Washing the car with my son

He skipped to the jetwash down the road; I drove the musty Focus, opening the windows for air.

We slid anachronistic coins into the machine, and took turns wrestling with the lance. The bonnet was spattered with colour, a Pollock of bird crap and tree sap.

He sprayed me, laughed at my wet feet; I was glad of relief from the heat reflecting off the car’s black husk.

He learned: wash up, rinse down. I felt like Mr Miyagi. Next we vacuumed up sweet wrappers, stones, leaves.

‘Look,’ he said, showing me his open palm; from the footwell, a seashell.

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When I See You

I’ll hang my hair out of the tower

So you can climb up to my bower

They’ll have to pull us apart with pliers

And put out all the sparks and fires

With a cold shower.

 

I’ll point my compass in your direction

I’ll make you the object of my affection

I’ll tell you you’ve pulled, so get your coat

If you canvassed me you’d get my vote

In an election.

 

As soon as current lockdown teeters

And we can get closer than two metres

I’ll drive straight over (on the assumption

I’ve reduced my daily wine consumption

By two litres).

 

Here’s what I’ve learned from seven weeks’ abstention:

Life is short, no re-runs or extension.

So when I see you, I’ll hold you and adore you,

Hug you, bug you, nag you, shag you, bore you,

Until I get my pension.

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What Was Lost

I wasn’t born like this. I had it, to begin with, and I didn’t really pay attention. I cared only for things I could see, and touch; I wanted the solid, the knowable nature of things. I grew up to paint and create, in the messiest ways possible: fingers plunged in colour, hands caked in clay. I was happiest in the garden, always, on my knees in the soil. I wanted to be close to the earth, to make and grow things. I paid scant attention to the scent of magnolia on the high dancing breeze. I stayed low, let earthworms and spiders crawl on me. These were the ways I felt part of the world.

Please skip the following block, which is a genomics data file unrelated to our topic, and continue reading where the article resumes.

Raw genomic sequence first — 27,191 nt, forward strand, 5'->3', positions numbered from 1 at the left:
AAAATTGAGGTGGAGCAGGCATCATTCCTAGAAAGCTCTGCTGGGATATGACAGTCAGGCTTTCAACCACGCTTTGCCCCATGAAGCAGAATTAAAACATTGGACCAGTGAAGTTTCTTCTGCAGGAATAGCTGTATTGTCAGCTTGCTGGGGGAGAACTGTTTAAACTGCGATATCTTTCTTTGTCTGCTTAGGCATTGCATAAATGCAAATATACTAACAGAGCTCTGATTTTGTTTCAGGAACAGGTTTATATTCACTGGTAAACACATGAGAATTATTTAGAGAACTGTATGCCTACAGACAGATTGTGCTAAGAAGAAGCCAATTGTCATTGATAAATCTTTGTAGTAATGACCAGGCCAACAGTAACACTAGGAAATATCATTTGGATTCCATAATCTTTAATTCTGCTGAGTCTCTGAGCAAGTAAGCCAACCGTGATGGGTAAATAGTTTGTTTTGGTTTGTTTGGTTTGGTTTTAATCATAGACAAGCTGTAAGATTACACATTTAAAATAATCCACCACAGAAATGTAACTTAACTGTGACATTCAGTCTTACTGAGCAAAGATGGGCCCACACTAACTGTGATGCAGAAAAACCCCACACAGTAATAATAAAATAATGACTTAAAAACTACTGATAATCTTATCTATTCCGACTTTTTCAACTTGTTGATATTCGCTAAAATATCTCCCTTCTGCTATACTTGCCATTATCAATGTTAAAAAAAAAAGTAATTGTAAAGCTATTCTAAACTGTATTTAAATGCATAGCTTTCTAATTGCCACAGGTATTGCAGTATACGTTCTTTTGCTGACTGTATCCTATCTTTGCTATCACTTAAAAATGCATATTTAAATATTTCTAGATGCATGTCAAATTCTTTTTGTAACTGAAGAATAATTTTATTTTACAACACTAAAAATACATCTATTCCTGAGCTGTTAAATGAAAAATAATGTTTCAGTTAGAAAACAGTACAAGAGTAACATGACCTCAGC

Then, I became ill. I don’t need to tell you with what, because that’s a bore, and now you will know all about it. You will know, on the other side, the things we didn’t know at the start. You will know about the loss of smell and taste. And that for some people, they never came back.

I did taste things again, eventually. I regained salt, and umami, first, sucked at a bottle of soy sauce trying to absorb all its earthiness, its richness bringing me back to life. The sugar came later, but I was no less grateful for it, cramming my mouth with parma violets, chocolate mints, wine gums.

But Taste is poor without its closest relation.

I put my nose in the grass: nothing. I breathed deeply over the heads of new babies, trying to be discreet, trying to conjure it back, the scent and the essence of life. I fried onions and garlic and brought my head so close to the pan it almost burned. I recalled a time, long before, when I’d received a parcel of second-hand clothes in the post from my mother. When I opened it, the whooshing smell of her assaulted me, a mix of washing powder and perfume and cleaning products and, somewhere in the low notes, sweat, somewhere in the high notes, icing sugar.

I sat on the kitchen floor, in the sterile flavourless air, and wept.

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Hope is an elastic band

I bend, but I don’t break. I can be stretched to the point that I am thinned out, made tense. You might even see me shudder. But I can only stay in that state for so long. I will always spring back.

Sometimes I am slack and motionless and appear to be not of much use. There are things on this earth that are bigger and more powerful. But used well, I can be more. I am the force behind a child’s catapult; I can hold your hair from your face when you’re hot, or sick; I keep things together and in order.